April 20, 2012 | By Mark Rumold

This Week in Transparency: New Documents Posted to EFF's Site, DOJ's Transparency Promises Unfulfilled, and the Secrecy of Dissent

EFF Releases New Government Documents on Drones and Law Enforcement Training

EFF recently posted three new sets of documents obtained through FOI requests. Yesterday, as reported in the Wall Street Journal, EFF released the lists of private and public entities that have been granted authorization by the Federal Aviation Administration (FAA) to fly drones in the United States. The lists were obtained through EFF’s lawsuit against the FAA, which seeks a variety of information on domestic drone authorization and use. The lists provide the public with the most thorough accounting to date of the organizations operating drones within our borders. Yesterday, along with EFF’s disclosure, Congressmen Ed Markey and Joe Barton sent the FAA a letter (pdf) asking the agency to disclose information similar to that sought in EFF’s FOIA suit.

A second, related release, which we blogged about previously, was obtained through a public records request to the Miami-Dade Police Department for information on it’s drone program. In response, the Miami PD released its Certificate of Authorization (COA) for its drone – the first time a COA has been made publicly available.

Finally, EFF also posted over 2,000 pages of records released in response to a FOIA request to DHS’ Federal Law Enforcement Training Center (FLETC). EFF sought information on FLETC’s Mobile Device Investigation Program, which teaches federal officials how to conduct investigations based on information obtained from cell phones and other electronic devices.

EFF Attorney Weighs in on DOJ's Unfulfilled Promise of Transparency

Earlier this week, EFF Senior Counsel David Sobel co-authored an article in the National Law Journal documenting – yet again – the Obama administration’s failure to live up to its promise of openness and transparency.

While the Obama administration continues to tout its transparency accomplishments, the authors noted that, “[a]s attorneys who each have more than 30 years' experience litigating FOIA cases in the federal courts, our assessment is decidedly less rosy.” In particular, the article faulted the Department of Justice (DOJ) for the “breadth of situations in which DOJ will fight to maintain official secrecy,” even in spite of a clear promise from Attorney General Holder to only defend FOIA withholdings when disclosure was clearly prohibited or would produce actual harm.

The article concludes:

Three years ago, we rejoiced when President Obama re-established important open-government tenets, and his new attorney general promised DOJ would vigorously enforce the law's public disclosure requirements. Unfortunately, we are still waiting to see that promise fulfilled.

You can read the full article here.

The Secrecy of Dissent Within the Government

Two items this week demonstrated the troubling issue of government secrecy ocurring at the intersection of questionable governmental policies and internal disagreement between individuals and agencies within the federal government.

The first, reported by Spencer Ackerman at Wired, concerns a secret memo written in February 2006 by a top adviser to the State Department. The memo warned that the Bush administration’s use of “cruel, inhuman or degrading” interrogation techniques amounted to a “felony war crime.” However, not only was the memo secret until this week (after a three-year wait for the State Department to respond to a FOIA request), but, according to the memo’s author, Bush administration officials determined the “memo was not considered appropriate for further discussion and that copies of [the] memo should be collected and destroyed.” Luckily a copy survived and you can read Wired’s full report, and the released memo, here.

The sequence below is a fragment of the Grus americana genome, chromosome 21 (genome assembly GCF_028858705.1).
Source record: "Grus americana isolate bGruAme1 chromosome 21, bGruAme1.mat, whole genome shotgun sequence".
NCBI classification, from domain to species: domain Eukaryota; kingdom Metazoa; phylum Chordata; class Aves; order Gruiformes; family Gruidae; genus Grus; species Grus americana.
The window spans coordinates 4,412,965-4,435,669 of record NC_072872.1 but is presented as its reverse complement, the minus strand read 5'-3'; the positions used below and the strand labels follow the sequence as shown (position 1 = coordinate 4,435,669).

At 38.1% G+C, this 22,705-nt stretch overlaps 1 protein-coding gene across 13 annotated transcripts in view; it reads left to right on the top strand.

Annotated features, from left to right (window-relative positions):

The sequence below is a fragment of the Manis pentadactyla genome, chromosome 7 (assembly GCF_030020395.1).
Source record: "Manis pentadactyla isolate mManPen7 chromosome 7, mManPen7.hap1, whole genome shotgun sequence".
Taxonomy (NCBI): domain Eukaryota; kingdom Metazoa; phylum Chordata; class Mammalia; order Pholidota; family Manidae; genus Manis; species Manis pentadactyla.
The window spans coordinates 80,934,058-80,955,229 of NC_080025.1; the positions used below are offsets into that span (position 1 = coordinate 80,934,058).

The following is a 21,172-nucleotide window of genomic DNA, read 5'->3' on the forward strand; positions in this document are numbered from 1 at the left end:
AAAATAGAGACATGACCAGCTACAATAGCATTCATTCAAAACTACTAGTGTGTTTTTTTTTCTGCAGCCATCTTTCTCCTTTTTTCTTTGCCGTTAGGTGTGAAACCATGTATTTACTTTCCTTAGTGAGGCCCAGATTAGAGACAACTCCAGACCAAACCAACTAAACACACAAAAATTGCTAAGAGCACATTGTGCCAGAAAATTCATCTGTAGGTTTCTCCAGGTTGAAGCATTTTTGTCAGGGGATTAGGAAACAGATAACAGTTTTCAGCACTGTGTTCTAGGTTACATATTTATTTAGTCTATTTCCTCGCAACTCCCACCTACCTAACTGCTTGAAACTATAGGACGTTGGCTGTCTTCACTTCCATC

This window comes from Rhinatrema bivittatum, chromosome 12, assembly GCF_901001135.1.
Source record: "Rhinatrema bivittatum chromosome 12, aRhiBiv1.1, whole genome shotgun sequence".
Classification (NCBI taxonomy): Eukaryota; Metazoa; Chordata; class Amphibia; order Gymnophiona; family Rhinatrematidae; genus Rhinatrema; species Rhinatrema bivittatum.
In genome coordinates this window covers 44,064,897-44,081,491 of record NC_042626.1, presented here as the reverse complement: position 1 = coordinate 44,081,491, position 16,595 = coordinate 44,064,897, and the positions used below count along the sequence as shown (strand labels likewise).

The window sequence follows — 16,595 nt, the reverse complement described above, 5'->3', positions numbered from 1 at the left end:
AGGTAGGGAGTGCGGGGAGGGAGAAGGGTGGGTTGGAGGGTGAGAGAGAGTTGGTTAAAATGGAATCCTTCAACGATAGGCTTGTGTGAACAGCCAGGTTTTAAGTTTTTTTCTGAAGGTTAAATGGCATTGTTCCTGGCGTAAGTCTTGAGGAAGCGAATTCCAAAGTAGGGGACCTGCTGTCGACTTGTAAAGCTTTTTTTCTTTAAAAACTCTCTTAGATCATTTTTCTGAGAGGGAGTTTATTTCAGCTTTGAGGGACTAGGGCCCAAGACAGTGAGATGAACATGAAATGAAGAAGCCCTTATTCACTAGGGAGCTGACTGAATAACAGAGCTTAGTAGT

In a second, strikingly similar example, a recently released memoir, Traitor: The Whistleblower and the American Taliban, describes the story of a Justice Department attorney who blew the whistle after her legal advice was disregarded. A book review from Secrecy News provides the background: Following the apprehension of Jon Walker Lindh—an American citizen arrested in Afghanistan for fighting American forces alongside the Taliban—Jesselyn Radack, a DOJ attorney and specialist in legal ethics, advised that Lindh not be interrogated without an attorney present. Not only was Lindh not provided an attorney during interrogation, but the DOJ “publicly denied having received any such legal advice, and even destroyed evidence to the contrary.” Steven Aftergood of Secrecy News writes:

Ms. Radack was not looking for a fight, but only to do the right thing. For her trouble, she was forced out of her Justice Department position, put under criminal investigation, fired from her subsequent job, reported to the state bar, and put on the “no fly” list.

You can read the full review here.

Some secrecy is inevitably needed so that officials within the federal government feel free to air viewpoints internally and without inhibition. Ultimately – and at least in theory – this allows lower level employees to provide candid opinions, and permits officials with decision-making authority to choose the best legal or policy analysis from the many. This, in turn, ensures sound government policies are ultimately chosen.

Secrecy in the name of honest debate is one thing, but the government’s action in both these cases demonstrates something far more troubling: the destruction of dissent. Not only does the destruction of these memos likely run afoul of government record-keeping regulations, but the suppression and destruction of the evidence of dissenting viewpoints undermines the integrity of the government’s final policy position. The need to silence dissent is a hallmark of flimsy ideas.

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